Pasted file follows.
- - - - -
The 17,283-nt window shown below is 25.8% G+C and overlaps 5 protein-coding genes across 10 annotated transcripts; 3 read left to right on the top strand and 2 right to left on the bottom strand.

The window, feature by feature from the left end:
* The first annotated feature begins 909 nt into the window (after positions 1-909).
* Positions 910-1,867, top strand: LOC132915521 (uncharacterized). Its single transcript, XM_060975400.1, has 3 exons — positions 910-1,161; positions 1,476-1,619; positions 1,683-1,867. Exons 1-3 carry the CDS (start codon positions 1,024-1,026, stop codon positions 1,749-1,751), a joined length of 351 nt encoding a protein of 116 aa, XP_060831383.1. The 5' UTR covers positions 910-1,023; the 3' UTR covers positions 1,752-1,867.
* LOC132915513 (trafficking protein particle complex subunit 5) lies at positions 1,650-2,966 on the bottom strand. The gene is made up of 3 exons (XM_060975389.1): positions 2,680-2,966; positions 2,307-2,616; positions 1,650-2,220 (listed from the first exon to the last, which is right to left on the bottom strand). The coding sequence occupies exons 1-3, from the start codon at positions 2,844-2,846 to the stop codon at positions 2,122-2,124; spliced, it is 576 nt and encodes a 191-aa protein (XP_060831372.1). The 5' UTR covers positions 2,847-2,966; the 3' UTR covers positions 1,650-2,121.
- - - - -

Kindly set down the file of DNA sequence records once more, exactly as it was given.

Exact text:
The 17,283-nt window shown below is 25.8% G+C and overlaps 5 protein-coding genes across 10 annotated transcripts; 3 read left to right on the top strand and 2 right to left on the bottom strand.

The window, feature by feature from the left end:
* The first annotated feature begins 909 nt into the window (after positions 1-909).
* Positions 910-1,867, top strand: LOC132915521 (uncharacterized). Its single transcript, XM_060975400.1, has 3 exons — positions 910-1,161; positions 1,476-1,619; positions 1,683-1,867. Exons 1-3 carry the CDS (start codon positions 1,024-1,026, stop codon positions 1,749-1,751), a joined length of 351 nt encoding a protein of 116 aa, XP_060831383.1. The 5' UTR covers positions 910-1,023; the 3' UTR covers positions 1,752-1,867.
* LOC132915513 (trafficking protein particle complex subunit 5) lies at positions 1,650-2,966 on the bottom strand. The gene is made up of 3 exons (XM_060975389.1): positions 2,680-2,966; positions 2,307-2,616; positions 1,650-2,220 (listed from the first exon to the last, which is right to left on the bottom strand). The coding sequence occupies exons 1-3, from the start codon at positions 2,844-2,846 to the stop codon at positions 2,122-2,124; spliced, it is 576 nt and encodes a 191-aa protein (XP_060831372.1). The 5' UTR covers positions 2,847-2,966; the 3' UTR covers positions 1,650-2,121.